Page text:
Book review / Behind the facade

Selected Letters of Edith Sitwell edited by Richard Greene, Virago, pounds 20; Edith Sitwell's literary archive reveals a generous, eccentric life, writes Diana Souhami
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The Independent Culture
When she was 17, Edith Sitwell was sent to pawn her mother's false teeth. She got 10/5d for them. Whisky (it was 1904) was 12/6d a bottle. Her mother, Lady Ida Sitwell, had a drink habit and uncertain morals and in 1915 spent three months in Holloway for fraud. Sir George Reresby Sitwell, MP, historian, tyrant and Edith's father, owned 6,000 acres and the family estate Renishaw, near Chesterfield, where Edith and her brothers Osbert and Sacheverell endured childhood.

"I don't believe there is another family in England who have had parents like ours," Edith wrote to Osbert. "Please see to it that I am cremated. The other thing would be too like living with father." They called him Ginger, the Red Death, the old beast and the old horror. Edith said he spent his life dodging the taxman. She and her brothers suspected he was finally murdered by a banker called Woog who embezzled their inheritance.

She said her "nervous system was ruined for life" before she was ten. Such comfort as there was came from her governess Helen Rootham, and as adults they lived together in a London flat. She resisted visiting Renishaw "in case they get a grip on me again". When Helen got cancer, Edith's letters to and about her were full of despair and generosity.

In 1970 the previous editor of Edith Sitwell's letters, John Lehmann, was not permitted to include any to her mother, father or brothers. It was a fatal omission. Her formidable parents and her love of her brothers - their shared horror of "the Gingers", their praise for one another and their mutual protectiveness - were at the root of her identity as a woman and poet. They are all dead now and their executor, Francis Sitwell, Sacheverell's son, has given permission for her letters to family to be published.

Most letters in this volume are at the Harry Ransom Research Centre in Texas. Mr Ransom's oil money has purchased swathes of Britain's literary heritage. Documents are kept in sub-zero conditions to prolong life. Visiting readers are vetted; special gloves supplied.

No corresponding discipline has been given to packaging this volume. A rogue quotation mark in the first paragraph points to hard work for the reader. The editor, Richard Greene, a Canadian academic, was an archivist for Edith Sitwell's literary estate. He has sifted thousands of letters. His choice is informed and wide ranging. Dramas are buried here, but effort is needed to unearth them.

Concepts and events - generosity, naivety, love, money, fame, sickness - have to be mined. Notes are crammed as end pages and I got tired of rifling back and forth. Companion volumes are needed to make contextual sense: Osbert Sitwell's memoir, Left Hand, Right Hand! and Victoria Glendinning's biography, A Unicorn Among Lions.

It is a pity that there are no pictures. Edith's Elizabethan stature, with beringed hands and turbaned head, matched the grandness of Renishaw and belied her vulnerability. Cecil Beaton's photographs captured her. There are letters to him of praise and affection. The Russian painter Pavel Tchelitchew, with whom she fell in love, did a portrait which made her look like a dismal doge. Most of his letters are omitted. They met at a lunch given by Gertrude Stein and Alice B Toklas in 1927. Edith was 40; Tchelitchew, 29. Their correspondence is sealed at the Yale University Library until 2000. Alice B Toklas said "Edith will go over for the breaking of the seals".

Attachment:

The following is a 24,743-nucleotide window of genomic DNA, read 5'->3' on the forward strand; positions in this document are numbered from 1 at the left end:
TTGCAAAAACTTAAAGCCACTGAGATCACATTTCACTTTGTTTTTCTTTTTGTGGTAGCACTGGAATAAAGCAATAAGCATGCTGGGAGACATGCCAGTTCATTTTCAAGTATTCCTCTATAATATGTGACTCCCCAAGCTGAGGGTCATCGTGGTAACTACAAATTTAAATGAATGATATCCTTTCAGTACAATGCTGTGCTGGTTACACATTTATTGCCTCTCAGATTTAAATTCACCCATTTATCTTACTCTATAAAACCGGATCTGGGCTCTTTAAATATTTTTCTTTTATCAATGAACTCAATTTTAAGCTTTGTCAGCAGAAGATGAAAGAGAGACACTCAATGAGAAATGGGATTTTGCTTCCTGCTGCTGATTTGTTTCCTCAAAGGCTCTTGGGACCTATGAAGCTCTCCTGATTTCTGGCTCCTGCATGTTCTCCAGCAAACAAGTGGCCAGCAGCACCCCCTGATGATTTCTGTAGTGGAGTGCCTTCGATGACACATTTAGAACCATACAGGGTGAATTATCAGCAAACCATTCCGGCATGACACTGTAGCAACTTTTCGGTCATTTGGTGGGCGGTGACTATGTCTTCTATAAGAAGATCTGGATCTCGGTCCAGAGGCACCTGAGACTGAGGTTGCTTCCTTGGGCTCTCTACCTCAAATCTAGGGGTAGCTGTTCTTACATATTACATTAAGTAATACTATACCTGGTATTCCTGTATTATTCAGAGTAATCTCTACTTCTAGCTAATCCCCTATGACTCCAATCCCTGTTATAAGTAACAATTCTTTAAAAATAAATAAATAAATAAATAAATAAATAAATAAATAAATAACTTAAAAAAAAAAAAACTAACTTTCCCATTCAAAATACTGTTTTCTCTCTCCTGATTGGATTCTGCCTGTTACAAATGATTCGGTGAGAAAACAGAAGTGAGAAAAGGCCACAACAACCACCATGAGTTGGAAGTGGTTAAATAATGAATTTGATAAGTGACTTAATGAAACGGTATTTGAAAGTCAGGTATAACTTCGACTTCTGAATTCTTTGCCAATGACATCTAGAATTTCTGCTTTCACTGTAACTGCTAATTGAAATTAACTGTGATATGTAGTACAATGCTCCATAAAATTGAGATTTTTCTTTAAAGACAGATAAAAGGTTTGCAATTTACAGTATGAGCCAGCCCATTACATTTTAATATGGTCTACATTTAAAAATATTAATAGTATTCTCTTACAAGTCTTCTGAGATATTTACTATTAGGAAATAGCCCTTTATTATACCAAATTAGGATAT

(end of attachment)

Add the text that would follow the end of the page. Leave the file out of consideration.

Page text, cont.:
A few letters have escaped this embargo. They show Edith's naivety and hurt. She admired his paintings, gave him money, encouraged others to buy his work. But Tchelitchew - in love with a pianist, Alan Tanner - attacked her as an artist, told her he wanted to slap her face, have her kneel at his feet. "Russians only really like idiots, prostitutes and dressmakers," she wrote.

Edith thought herself the doyenne of modernism. Her audience she called "small and discerning" and she was hurt by criticism. Not all tolerated her incantatory style. A diary entry of Una Troubridge, Radclyffe Hall's partner, in 1924 was of "a bedlam afternoon with Edith Sitwell shouting down a megaphone" at the Poetry Society. At a hostile reception, Edith felt like a vast bird that had blundered into a room, hitting its head on the ceiling. She called critics of Gertrude Stein's "hermetic" writing "vulgar little clothes moths". Her letters to Stein are full of praise.

She was effusive to women writers whose work she enjoyed. On reading The Heart is a Lonely Hunter, she wrote to Carson McCullers: "What a great poet's mind and eye and senses you have." About a poem by HD (Hilda Doolittle) she wrote, "Yours is the supreme apple tree, the flowering apple". And she was warm with gratitude to HD's wealthy lover, Bryher (Winifred Ellerman).

She sent letters about whatever was on her mind. To the editor of the Daily Mail she railed at the "unceasing barking of dogs" at night. To Stanley Kauffman, editor of Ballantine Books, she gave convoluted apology for cutting him off when he phoned; she thought he was a journalist hounding her about giving a lunch party for Marilyn Monroe. And days before she died, the Times Literary Supplement published her outburst about cruelty to ponies in Belgian slaughter houses. These letters range wide, pointers to a creative, eccentric, generous life.

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